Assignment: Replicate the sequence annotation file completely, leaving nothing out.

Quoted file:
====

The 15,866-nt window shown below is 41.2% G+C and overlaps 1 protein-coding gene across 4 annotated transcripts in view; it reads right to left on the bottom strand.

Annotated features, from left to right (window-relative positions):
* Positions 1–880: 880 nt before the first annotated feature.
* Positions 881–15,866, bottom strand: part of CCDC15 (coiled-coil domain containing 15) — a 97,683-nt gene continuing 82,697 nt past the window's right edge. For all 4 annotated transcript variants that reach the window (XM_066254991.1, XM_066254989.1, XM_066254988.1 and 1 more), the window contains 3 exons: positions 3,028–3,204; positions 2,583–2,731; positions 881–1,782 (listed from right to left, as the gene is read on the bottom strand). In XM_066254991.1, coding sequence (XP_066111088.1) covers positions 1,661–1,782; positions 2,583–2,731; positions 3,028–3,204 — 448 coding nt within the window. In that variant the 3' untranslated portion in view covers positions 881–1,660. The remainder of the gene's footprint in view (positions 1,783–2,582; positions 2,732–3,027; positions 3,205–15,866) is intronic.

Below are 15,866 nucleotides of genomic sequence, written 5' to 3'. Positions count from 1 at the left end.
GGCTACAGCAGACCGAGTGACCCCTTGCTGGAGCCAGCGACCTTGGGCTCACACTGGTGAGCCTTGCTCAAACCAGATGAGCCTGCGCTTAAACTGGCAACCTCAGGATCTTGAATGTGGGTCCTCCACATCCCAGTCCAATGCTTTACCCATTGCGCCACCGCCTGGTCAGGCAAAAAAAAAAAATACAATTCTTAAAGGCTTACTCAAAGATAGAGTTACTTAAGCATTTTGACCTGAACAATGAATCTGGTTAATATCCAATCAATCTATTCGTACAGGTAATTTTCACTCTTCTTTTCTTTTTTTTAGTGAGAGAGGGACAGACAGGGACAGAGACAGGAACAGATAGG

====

The 15,866-nt window shown below is 41.2% G+C and overlaps 1 protein-coding gene across 4 annotated transcripts in view; it reads right to left on the bottom strand.

Annotated features, from left to right (window-relative positions):
* Positions 1–880: 880 nt before the first annotated feature.
* Positions 881–15,866, bottom strand: part of CCDC15 (coiled-coil domain containing 15) — a 97,683-nt gene continuing 82,697 nt past the window's right edge. For all 4 annotated transcript variants that reach the window (XM_066254991.1, XM_066254989.1, XM_066254988.1 and 1 more), the window contains 3 exons: positions 3,028–3,204; positions 2,583–2,731; positions 881–1,782 (listed from right to left, as the gene is read on the bottom strand). In XM_066254991.1, coding sequence (XP_066111088.1) covers positions 1,661–1,782; positions 2,583–2,731; positions 3,028–3,204 — 448 coding nt within the window. In that variant the 3' untranslated portion in view covers positions 881–1,660. The remainder of the gene's footprint in view (positions 1,783–2,582; positions 2,732–3,027; positions 3,205–15,866) is intronic.

Below are 15,866 nucleotides of genomic sequence, written 5' to 3'. Positions count from 1 at the left end.
GGCTACAGCAGACCGAGTGACCCCTTGCTGGAGCCAGCGACCTTGGGCTCACACTGGTGAGCCTTGCTCAAACCAGATGAGCCTGCGCTTAAACTGGCAACCTCAGGATCTTGAATGTGGGTCCTCCACATCCCAGTCCAATGCTTTACCCATTGCGCCACCGCCTGGTCAGGCAAAAAAAAAAAATACAATTCTTAAAGGCTTACTCAAAGATAGAGTTACTTAAGCATTTTGACCTGAACAATGAATCTGGTTAATATCCAATCAATCTATTCGTACAGGTAATTTTCACTCTTCTTTTCTTTTTTTTAGTGAGAGAGGGACAGACAGGGACAGAGACAGGAACAGATAGG